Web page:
On a beautiful sunny morning on Saturday, I followed hundreds of women, men and children making their way through Toronto’s downtown core as part of the highly publicized March for Science that took place in Washington, D.C. and another 610 cities around the world. There was no tear gas or trees lit on fire—just a lot of white lab coats and witty protest signs like “Cell-ebrate Science” and “Alternative Facts are the Square Root of Negative 1.”

Sounds uplifting, doesn’t it? In reality, scientists have been critical of the March for Science since its inception, with public figures, notably Steven Pinker and Michael Shermer, speaking out. What I found particularly concerning was the March’s emphasis on intersectionality as a “core principle.” This theory is fuelled by anti-science sentiments, such as the belief that we should prioritize subjective feelings over objective fact. These ideas have no place in the discourse on legitimate science.

Many of the people I spoke with were scientists protesting President Donald Trump’s defunding; others were self-proclaimed defenders of science or had friends and family working in research.

But at the March, it took all of about five minutes before many of the organized speakers broke out the usual identity politics rhetoric, with talk about how “race, religion, gender and class” should not divide us. Don’t get me wrong, I totally agree with this, but since the goal of science is to be impartial, it really wasn’t necessary for them to keep pointing this out. Another speaker blamed “power structures” and capitalism for our current predicament. I saw people holding anti-fascism signs and wasn’t sure what this had to do with funding cuts to the NIH or NASA.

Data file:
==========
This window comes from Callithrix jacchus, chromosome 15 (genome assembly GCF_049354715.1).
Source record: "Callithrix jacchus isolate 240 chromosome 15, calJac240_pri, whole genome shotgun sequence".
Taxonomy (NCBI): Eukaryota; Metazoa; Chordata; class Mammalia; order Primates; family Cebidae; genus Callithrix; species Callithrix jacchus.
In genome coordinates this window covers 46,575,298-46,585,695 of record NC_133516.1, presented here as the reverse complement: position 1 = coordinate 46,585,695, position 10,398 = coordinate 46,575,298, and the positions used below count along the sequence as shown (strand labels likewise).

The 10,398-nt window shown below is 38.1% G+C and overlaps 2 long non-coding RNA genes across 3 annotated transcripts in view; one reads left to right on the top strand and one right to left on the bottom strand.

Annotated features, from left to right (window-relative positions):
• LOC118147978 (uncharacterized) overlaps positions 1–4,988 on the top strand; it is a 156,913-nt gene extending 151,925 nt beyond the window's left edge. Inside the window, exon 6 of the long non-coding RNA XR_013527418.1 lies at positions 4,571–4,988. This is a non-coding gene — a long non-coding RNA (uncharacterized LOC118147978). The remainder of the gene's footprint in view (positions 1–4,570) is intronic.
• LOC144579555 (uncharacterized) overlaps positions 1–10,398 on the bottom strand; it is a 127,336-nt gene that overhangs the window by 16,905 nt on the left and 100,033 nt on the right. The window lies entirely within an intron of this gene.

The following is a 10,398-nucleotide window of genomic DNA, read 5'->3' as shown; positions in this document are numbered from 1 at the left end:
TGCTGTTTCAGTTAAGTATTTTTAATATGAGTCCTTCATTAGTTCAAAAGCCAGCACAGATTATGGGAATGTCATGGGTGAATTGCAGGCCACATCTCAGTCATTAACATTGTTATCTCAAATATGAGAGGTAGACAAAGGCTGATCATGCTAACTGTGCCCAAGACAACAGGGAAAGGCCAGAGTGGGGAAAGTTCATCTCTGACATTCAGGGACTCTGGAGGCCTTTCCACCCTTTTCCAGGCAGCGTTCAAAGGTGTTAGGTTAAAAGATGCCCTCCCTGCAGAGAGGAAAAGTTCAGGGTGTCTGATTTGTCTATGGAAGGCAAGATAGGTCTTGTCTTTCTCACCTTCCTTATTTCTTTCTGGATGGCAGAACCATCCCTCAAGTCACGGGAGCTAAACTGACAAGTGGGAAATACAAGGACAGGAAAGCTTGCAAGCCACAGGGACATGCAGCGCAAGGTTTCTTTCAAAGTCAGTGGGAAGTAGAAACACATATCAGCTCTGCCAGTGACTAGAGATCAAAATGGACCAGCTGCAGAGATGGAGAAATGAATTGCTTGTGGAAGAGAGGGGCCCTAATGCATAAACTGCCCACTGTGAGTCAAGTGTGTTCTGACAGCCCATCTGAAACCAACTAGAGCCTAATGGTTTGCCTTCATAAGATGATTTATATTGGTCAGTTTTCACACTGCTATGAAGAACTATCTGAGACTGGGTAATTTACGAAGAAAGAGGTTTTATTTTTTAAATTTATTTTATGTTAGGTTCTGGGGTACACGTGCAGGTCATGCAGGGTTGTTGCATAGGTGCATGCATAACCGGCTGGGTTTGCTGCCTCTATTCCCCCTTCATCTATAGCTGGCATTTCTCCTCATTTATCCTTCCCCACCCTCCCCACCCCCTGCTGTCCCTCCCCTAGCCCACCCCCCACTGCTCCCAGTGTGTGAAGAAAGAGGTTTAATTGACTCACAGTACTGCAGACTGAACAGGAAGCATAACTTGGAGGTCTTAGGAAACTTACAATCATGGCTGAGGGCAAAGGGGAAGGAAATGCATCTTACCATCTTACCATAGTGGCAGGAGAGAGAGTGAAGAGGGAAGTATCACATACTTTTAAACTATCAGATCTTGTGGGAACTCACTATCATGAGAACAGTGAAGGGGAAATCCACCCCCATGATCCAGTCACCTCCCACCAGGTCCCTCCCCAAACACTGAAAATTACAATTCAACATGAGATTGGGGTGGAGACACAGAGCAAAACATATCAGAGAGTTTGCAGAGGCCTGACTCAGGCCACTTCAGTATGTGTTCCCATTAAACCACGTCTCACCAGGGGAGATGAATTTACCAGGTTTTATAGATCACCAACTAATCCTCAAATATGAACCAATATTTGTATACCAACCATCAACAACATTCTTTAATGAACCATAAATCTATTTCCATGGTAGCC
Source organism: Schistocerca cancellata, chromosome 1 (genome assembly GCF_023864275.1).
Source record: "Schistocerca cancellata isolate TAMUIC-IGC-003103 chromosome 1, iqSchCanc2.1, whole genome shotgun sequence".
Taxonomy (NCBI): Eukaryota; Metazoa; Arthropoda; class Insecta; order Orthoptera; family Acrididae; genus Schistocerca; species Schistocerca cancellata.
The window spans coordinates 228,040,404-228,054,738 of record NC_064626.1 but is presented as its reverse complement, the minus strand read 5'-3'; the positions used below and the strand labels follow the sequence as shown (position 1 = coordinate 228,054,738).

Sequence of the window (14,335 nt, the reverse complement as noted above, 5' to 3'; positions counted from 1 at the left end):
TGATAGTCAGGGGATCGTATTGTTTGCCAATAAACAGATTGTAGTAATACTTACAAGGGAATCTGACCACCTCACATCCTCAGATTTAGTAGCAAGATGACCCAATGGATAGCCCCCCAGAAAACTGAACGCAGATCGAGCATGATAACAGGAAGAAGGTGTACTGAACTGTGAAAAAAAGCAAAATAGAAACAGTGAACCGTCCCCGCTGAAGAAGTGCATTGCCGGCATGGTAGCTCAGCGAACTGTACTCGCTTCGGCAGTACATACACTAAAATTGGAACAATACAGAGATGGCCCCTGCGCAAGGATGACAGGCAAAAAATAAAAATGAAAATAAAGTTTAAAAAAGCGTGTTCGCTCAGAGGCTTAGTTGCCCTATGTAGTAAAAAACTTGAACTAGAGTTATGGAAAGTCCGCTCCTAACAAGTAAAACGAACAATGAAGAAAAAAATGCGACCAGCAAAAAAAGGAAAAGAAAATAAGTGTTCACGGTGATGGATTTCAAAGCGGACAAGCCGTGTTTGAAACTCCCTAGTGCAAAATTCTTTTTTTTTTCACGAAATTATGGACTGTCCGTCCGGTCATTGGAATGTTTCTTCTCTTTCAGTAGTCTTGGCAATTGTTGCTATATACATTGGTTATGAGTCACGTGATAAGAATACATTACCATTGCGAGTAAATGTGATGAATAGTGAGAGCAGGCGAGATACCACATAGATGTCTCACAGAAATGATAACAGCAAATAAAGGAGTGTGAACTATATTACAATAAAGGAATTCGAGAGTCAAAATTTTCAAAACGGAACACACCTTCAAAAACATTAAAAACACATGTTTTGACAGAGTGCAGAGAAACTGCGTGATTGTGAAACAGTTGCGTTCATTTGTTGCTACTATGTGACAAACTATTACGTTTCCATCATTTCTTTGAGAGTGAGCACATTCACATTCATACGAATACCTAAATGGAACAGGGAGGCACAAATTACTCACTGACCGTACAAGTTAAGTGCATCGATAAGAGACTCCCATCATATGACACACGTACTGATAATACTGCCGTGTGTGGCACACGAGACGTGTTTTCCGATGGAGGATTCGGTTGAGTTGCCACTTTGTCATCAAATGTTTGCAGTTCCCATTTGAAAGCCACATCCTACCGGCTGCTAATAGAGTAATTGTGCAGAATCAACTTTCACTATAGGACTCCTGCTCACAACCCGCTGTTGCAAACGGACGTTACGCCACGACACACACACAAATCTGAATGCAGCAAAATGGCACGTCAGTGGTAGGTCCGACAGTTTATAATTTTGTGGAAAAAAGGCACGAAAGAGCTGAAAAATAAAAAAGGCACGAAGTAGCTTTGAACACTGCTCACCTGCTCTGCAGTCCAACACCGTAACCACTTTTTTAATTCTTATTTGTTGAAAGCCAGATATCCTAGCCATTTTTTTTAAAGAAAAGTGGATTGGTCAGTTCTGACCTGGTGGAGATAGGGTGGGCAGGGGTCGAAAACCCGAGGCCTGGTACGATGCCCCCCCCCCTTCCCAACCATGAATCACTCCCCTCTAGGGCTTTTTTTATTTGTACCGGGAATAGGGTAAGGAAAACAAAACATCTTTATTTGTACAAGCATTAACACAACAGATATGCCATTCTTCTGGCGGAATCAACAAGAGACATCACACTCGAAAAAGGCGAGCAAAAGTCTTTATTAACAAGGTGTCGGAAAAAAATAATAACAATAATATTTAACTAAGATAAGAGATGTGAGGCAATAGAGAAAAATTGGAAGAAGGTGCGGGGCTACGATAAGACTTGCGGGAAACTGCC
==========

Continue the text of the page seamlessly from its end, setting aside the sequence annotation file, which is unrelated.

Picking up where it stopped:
The March should have been about the desire to seek the truth regardless of whether it fits your worldview.

Of all of my interactions that day, two stood out to me. I approached a speaker whose talk had centered on criticizing the underrepresentation of women in STEM. She believed our society was to blame for this disparity (as did the March’s Twitter account). I was curious as to what she’d say when faced with facts backed by sexology. When I mentioned the enormous body of scientific literature (and by this, I mean thousands of studies) supporting biological explanations for the gender differences we see in people’s interests and occupations, she said that research can’t yet tell us “what is nature and what is nurture.”

I also came across a fellow millennial, wearing a white lab coat, texting on his phone. I interrupted him to ask what had brought him to the March. As a PhD student doing stem cell research at the University of Toronto, Ken Grisé says it’s important that we “ask the right questions,” and he wanted to defend science against those who “ignore the evidence if it doesn’t agree with the outcome they want.”

This is what the March should have been about—the desire to seek the truth regardless of whether it fits your particular worldview. And maybe it was about this, on some level, buried down below. But it seemed the resounding theme that day was uniting everyone over a disdain for science deniers on the right.

But what about anti-science tropes coming from the left, particularly when they’re being laid out directly in front of you, in the park on Saturday? When I’d bring this up, people would look at me like a third eye was growing out of my head, or they’d suddenly get very uncomfortable.

This recent video featuring Neil deGrasse Tyson powerfully sums up where we are in the conversation on science denial, and it applies to both sides of the political spectrum. Scientists deserve to be shielded from political interference across the board. If we hold only one faction of anti-science crusaders accountable, we will pay dearly for this complacency down the road.


Debra W. Soh is a sex writer and sexual neuroscientist at York University in Toronto. She has written for Harper’s, Scientific American, The Wall Street Journal, The Los Angeles Times, The Globe and Mail and many others. Follow her on Twitter: @debra_soh.